Phasing out VCRs in the classrooms at Goucher College

Manufacturers have begun to reduce or end production of VCRs due to the “Analog Sunset" FCC regulations that are to go into effect beginning in December, 2010. Obtaining VCRs has already become difficult, and repair is virtually impossible. Due to the imminent demise of this media, Goucher has developed a plan to address the obsolescence of VCRs and the impact on teaching materials that are currently only available in VHS format.

Copying, displaying and distributing copyrighted works may infringe the owner's copyright. Goucher College’s Copyright Guidelines can help you determine whether your use of a copyrighted work is a fair use or requires permission. Any use of computer or duplicating facilities by students, faculty or staff for infringing use of copyrighted works is subject to appropriate disciplinary action as well as those civil remedies and criminal penalties provided by federal law.

If you wish to obtain assistance in determining whether your proposed use of copyrighted material or copying project constitutes fair use within the meaning of the Copyright Act, you should contact the Fair Use Committee for an opinion by sending your inquiry to the General Counsel’s Office (x6032) or from which it will be directed to the committee.

If you currently have a VHS tape that you use for class, you should be developing a strategy for migrating the class material to a different media for use inside and outside of class.

What is the future of VHS tapes?

The future of VHS tapes is limited since the magnetic tape used to record the film tends to deteriorate over time and with use. New and improved media is now available for recording and viewing. Standalone VHS players are becoming harder to find and multi-standard players in particular, are scarce and hard to buy or repair.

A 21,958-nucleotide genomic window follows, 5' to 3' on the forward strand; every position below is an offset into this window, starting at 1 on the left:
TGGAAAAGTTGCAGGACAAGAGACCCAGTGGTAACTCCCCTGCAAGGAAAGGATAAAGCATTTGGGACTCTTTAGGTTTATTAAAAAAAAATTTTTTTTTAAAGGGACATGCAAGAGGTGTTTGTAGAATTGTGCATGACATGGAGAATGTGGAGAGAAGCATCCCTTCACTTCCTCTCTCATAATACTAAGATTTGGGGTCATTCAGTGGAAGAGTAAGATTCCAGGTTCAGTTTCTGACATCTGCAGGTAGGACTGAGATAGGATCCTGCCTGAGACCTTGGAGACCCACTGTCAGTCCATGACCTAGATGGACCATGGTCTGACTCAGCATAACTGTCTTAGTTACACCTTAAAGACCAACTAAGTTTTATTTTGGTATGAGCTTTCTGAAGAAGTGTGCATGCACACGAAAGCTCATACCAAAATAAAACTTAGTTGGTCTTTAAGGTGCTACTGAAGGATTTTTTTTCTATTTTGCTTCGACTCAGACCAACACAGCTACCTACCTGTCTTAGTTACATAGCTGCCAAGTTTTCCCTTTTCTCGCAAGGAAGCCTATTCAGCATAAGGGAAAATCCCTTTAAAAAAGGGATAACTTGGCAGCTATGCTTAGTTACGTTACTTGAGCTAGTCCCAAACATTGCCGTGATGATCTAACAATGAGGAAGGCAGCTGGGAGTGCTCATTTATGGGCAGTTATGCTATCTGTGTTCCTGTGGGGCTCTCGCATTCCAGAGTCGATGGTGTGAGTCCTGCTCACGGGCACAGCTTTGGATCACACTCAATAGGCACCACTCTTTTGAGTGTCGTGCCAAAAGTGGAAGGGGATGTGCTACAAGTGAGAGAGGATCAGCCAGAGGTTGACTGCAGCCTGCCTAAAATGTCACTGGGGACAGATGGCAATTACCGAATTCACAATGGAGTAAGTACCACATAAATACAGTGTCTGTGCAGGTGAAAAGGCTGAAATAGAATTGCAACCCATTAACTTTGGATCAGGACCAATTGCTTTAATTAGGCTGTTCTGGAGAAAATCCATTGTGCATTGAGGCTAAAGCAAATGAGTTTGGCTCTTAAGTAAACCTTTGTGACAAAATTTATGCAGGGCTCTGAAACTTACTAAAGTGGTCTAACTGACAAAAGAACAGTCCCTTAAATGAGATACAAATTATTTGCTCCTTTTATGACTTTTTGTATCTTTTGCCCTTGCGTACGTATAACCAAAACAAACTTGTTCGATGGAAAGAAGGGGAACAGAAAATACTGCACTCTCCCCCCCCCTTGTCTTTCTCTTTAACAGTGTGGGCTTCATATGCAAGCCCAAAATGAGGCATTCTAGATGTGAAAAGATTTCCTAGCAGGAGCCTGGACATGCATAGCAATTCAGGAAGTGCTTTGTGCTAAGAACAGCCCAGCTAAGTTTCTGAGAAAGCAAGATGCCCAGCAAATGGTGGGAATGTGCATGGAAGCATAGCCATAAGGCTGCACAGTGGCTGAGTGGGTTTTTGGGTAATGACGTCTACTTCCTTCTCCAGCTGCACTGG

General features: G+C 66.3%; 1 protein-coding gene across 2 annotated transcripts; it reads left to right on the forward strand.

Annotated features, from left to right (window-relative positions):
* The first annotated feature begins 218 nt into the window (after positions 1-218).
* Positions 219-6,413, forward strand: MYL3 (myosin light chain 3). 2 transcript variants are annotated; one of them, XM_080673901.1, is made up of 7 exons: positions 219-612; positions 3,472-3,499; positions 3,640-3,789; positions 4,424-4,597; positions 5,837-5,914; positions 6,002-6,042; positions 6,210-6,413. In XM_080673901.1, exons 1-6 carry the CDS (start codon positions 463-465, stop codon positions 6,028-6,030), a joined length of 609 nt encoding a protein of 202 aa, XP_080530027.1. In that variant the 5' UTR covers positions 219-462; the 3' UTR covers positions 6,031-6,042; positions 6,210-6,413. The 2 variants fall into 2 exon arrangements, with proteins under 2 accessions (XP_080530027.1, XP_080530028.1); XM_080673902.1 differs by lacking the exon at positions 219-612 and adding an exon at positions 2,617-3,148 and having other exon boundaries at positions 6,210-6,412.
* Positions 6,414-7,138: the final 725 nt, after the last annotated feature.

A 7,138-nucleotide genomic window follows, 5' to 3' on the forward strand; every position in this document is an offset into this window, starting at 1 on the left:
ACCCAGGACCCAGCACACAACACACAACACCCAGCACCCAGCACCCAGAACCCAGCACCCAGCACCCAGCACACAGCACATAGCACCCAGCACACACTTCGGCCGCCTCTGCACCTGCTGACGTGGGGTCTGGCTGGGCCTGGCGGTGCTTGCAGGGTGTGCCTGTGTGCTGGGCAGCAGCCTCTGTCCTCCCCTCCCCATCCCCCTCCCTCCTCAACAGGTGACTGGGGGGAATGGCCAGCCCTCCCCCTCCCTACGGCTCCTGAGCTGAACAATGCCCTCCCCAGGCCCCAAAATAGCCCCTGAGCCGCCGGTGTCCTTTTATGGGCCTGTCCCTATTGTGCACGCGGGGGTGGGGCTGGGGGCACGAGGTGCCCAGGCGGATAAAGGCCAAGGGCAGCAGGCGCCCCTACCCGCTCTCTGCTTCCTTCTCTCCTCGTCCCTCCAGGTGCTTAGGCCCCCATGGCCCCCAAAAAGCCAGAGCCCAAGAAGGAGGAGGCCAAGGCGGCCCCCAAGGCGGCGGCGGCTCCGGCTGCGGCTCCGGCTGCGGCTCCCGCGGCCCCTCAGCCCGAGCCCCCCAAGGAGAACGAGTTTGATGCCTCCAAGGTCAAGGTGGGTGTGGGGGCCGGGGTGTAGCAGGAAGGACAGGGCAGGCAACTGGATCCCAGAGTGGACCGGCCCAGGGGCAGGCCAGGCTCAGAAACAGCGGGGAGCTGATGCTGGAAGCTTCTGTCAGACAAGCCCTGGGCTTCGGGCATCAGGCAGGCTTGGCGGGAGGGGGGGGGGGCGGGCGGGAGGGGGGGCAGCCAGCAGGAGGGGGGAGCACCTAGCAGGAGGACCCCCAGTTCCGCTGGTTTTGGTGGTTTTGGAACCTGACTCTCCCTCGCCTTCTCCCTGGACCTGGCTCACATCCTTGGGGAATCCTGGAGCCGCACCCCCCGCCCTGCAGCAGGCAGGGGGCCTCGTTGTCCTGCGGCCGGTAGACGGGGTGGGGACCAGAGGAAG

How can I replace my VHS format film that is needed for a class?

If the film is available on DVD, the library will order a replacement. Check with Sharon Hartmann about this. In rare cases it may make sense to reformat the VHS to DVD. There are both copyright and technical considerations that affect this process. Those considerations are explained in detail at and include obtaining a fair use determination, and arranging for someone (typically a department’s student assistant) to be trained by CTLT to do the dubbing. According to copyright law, DVDs created in this way must be used only in the library. Please contact the CTLT for information about the dubbing stations in the Information Commons.

Where can faculty show a VHS tape in class?
Because of the phasing out of VHS tape players in the industry and to use resources most effectively, the college has VHS players installed only in the following locations:
  • Alumni House Buchner Hall
  • Athenaeum 111 (not multi-standard)
  • Athenaeum 321 
  • Athenaeum 322 (not multi-standard)
  • Athenaeum 342
  • Athenaeum 426 – Pinkard (not multi-standard)
  • FRO (TIC) 202
  • Hoffberger 134 (multi-standard)
  • Kelly Lecture Hall (multi-standard)
  • Thormann 202 (multi-standard)
  • Thormann 203
  • Van Meter B10 (multi-standard)
  • Van Meter B12
  • Van Meter B20
  • Van Meter G07 (multi-standard)
  • Van Meter 101
  • Van Meter 102
  • Van Meter 103
  • Van Meter 201
  • Welsh Hall Classroom 128 (not multi-standard)

Because of limited resources, the college does not have the ability to temporarily install VHS players in other locations on campus and does not have the resources to provide a VHS tape player to loan.

If a classroom does not have a VHS tape player and a faculty member needs to show a VHS tape, what should he or she do? The faculty member should contact the Registrar’s office to request moving the location of an upcoming class meeting to one of the rooms above.

Where can students view a VHS tape that is on reserve?
  • Athenaeum 321, 342, and 435
  • Library's Acess Services Back Room -- ask at Service Desk
  • For individual viewing, the library has two VCR stations on the fourth level of the stacks
  • Individual viewing also possible in the Information Commons open pod

Analog Sunset FCC Regulation: Analog Sunset - 2010. With the exception of Existing Models, any Licensed Player manufactured after December 31, 2010, shall limit analog video outputs for Decrypted AACS Content to SD Interlace Modes [composite video, s-video, 480i component video and 576i video] only. Analog Sunset - 2013. No Licensed Player that passes Decrypted AACS Content to analog video outputs may be manufactured or sold by Adopter after December 31, 2010.